This article was created in partnership with Western Union.
Although the red tape might look discouraging when you start exploring ways of moving to Russia, many Ukrainians have relocated successfully. Recent statistics from the Gaidar Institute for Economic Policy show that from January to April 2019, more than 16,000 Ukrainians relocated to the East.
There are numerous programs for different situations, say, for those who have relatives in Russia, or for Russians living in Ukraine who qualify for a special transmigration program. But for Ukrainians who want to relocate simply for career opportunities, the process will look a little bit different.
To ensure your transition period goes smoothly, here are some things to keep in mind.
Logistics of moving to Russia
Nobody likes dealing with bureaucratic processes and paperwork, but it is a short-term pain you need to endure to achieve the long-term goal of settling in Russia.
Fortunately, to enter their neighboring country, Ukrainians need only their internal ID. It is advisable, however, to also have other papers in case customs requests additional documentation. Along with your internal ID, also gather:
- An invitation from a person or your new company
- A letter of guarantee
- Your passport
Once in Russia, you will be able to stay within the country for 90 days without checking in at the local migration office. If you have friends in the new city, ask them to check you in at their apartment for the transition period. Once you’re settled, think about getting a temporary residence permit, which will give you the right to work. Later on, you can begin the process of obtaining citizenship.
If you need to send money to relatives back home during your transition process, use the Western Union® app to quickly and reliably provide them financial support.
What to expect when job hunting
If you emigrate from Kyiv to Moscow, whatever your occupation was back home — programmer, journalist, driver or electrician — you will likely be able to find a similar opening in Moscow, since the labor market offers many opportunities in different niches. In general, Ukrainians and Russians are alike in their work ethics, though Ukrainians may have more of a business mindset.
HR managers in Russia prefer online interviews and test assignments before you meet them personally, so you can start looking for a job in Moscow while still at home. Consider browsing the following job search websites: HeadHunter, Rabota, Zarplata, Avito, Indeed and MoiKrug.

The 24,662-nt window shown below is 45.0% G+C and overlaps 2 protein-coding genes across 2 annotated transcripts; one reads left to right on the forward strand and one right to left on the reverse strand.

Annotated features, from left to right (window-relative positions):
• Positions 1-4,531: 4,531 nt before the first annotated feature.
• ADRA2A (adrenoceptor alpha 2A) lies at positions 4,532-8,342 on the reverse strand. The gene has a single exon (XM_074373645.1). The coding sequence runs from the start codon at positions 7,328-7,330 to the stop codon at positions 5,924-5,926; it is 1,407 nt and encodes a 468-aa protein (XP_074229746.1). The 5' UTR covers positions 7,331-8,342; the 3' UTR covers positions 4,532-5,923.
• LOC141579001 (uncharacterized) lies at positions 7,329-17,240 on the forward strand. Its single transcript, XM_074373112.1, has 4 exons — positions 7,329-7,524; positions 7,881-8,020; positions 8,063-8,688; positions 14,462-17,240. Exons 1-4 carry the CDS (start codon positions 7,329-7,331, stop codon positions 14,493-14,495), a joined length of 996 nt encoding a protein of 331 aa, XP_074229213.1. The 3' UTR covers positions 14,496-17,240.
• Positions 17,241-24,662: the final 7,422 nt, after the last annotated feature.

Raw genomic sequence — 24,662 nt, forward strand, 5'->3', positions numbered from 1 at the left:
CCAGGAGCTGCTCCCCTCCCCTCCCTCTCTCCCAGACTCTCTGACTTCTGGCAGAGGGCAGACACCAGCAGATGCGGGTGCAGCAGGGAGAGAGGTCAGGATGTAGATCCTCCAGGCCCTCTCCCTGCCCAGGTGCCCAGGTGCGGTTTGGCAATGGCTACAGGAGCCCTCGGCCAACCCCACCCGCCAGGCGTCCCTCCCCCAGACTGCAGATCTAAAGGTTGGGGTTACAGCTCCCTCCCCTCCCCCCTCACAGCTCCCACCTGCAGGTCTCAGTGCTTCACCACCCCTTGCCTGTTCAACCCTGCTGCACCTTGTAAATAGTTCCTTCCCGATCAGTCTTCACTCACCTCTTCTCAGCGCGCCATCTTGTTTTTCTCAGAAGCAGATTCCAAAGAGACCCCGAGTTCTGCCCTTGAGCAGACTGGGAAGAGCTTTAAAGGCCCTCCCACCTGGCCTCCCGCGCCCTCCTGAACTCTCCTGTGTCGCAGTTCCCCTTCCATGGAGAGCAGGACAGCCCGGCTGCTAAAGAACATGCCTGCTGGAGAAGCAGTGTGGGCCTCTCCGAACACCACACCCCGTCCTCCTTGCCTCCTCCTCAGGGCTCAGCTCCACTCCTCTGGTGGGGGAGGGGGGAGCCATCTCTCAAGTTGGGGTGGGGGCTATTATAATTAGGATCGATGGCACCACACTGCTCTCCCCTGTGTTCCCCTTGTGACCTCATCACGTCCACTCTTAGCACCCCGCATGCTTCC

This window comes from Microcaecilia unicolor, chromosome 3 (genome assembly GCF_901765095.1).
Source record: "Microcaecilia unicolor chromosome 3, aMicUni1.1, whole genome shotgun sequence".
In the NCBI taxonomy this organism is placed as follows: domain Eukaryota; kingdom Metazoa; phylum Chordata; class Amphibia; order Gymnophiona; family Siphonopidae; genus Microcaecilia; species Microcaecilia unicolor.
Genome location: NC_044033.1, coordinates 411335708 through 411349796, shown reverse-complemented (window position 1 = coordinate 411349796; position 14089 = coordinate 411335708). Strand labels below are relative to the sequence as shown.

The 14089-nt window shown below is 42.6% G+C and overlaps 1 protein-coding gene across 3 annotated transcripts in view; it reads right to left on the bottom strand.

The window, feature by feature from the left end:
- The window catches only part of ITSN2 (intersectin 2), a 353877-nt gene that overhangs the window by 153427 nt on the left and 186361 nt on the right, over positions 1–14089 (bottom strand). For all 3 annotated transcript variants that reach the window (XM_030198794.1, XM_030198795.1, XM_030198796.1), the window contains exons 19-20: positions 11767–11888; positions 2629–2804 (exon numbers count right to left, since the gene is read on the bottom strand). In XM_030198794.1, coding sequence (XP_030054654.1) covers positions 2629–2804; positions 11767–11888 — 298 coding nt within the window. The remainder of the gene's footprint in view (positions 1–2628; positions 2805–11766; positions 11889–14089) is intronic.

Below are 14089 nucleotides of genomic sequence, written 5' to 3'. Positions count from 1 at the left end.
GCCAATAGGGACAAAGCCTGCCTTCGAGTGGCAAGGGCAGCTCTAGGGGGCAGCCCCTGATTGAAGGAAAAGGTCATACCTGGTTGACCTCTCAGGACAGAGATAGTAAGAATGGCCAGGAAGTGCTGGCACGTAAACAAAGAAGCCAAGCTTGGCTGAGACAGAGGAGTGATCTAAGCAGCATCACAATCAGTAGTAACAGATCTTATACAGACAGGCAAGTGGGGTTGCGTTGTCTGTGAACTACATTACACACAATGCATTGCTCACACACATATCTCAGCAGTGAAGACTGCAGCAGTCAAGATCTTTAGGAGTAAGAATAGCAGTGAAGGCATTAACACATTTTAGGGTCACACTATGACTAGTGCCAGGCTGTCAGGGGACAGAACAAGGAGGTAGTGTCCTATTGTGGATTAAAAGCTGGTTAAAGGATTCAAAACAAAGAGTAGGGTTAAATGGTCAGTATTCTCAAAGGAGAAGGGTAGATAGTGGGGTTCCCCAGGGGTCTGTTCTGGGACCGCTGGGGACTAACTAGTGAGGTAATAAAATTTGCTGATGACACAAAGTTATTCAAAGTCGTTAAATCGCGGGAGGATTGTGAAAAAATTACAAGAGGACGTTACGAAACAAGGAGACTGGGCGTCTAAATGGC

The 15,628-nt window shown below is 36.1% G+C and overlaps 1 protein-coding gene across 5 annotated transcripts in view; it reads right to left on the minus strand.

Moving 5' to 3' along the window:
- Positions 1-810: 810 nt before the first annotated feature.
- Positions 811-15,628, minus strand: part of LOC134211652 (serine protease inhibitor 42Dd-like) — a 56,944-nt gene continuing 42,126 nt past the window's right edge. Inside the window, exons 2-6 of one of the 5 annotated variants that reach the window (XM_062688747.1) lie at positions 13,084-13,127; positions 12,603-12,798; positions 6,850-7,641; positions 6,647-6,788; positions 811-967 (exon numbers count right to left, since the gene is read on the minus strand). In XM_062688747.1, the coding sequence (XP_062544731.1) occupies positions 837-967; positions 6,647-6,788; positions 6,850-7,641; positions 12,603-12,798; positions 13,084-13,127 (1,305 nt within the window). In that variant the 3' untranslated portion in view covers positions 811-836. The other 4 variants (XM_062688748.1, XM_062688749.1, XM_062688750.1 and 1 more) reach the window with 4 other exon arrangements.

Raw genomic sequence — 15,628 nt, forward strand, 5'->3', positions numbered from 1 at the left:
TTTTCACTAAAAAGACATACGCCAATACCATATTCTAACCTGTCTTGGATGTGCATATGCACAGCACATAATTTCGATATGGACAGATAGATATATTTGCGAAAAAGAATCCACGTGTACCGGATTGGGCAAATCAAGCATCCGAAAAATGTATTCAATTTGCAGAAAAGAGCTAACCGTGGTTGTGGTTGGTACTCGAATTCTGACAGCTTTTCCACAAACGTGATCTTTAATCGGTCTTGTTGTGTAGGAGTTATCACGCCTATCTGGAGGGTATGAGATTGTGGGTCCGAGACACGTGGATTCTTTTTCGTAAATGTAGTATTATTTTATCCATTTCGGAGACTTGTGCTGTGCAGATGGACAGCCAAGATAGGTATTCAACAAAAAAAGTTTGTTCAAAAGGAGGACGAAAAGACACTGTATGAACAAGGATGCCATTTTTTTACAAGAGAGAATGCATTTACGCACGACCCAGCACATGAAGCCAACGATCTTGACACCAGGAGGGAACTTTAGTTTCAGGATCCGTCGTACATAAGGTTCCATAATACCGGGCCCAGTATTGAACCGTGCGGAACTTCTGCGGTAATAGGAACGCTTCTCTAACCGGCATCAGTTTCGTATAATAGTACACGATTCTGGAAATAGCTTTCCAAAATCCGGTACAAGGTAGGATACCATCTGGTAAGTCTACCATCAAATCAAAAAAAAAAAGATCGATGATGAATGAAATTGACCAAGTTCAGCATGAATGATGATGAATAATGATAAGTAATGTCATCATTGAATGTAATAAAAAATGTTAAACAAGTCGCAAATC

What should you expect in terms of salary? According to data from Numbeo, the average net monthly salary in Moscow is nearly double that in Kyiv, with the difference even more pronounced when comparing Moscow wages to those in other Ukrainian cities.
Navigating the Russian housing market
Once in Russia, you will spot many ads in the street about apartments available for rent. But the most reliable way to find housing is to go to a well-established real estate agency such as MIEL, Incom or Azbuka. You can also check out websites like CIAN, Youla, Avito and The Locals.
The rent in Moscow varies depending on the district. The monthly rent of a one-bedroom apartment will cost you about 35 000 RUB on the outskirts, according to the Numbeo data, which is 35% higher than a similar apartment outside of Kyiv. And you will have to pay around 60 000 RUB for a place downtown, which is approximately 36% higher than a downtown Kyiv apartment.
One of the best parts about moving to Russia is exploring the local food, culture and socializing with other Ukrainians in your neighborhood.
What might disappoint you is the quality of food in Russia. Compared with the tasty meat, organic juices and ripe, delicious vegetables grown in Ukraine, food in the neighboring country is not as exciting — at least not in the central region. In Moscow, though, there are a few Ukrainian restaurants that might bring you the comforts of home.
On the other hand, you will be pleasantly surprised by the amount of art galleries and theaters. Connect with other Ukrainians in your community to explore these cultural institutions together.
Nowadays, Russia is a place to live and work if you want to provide for your family and succeed professionally. By knowing what to expect when moving to Russia, you can navigate the transition with confidence.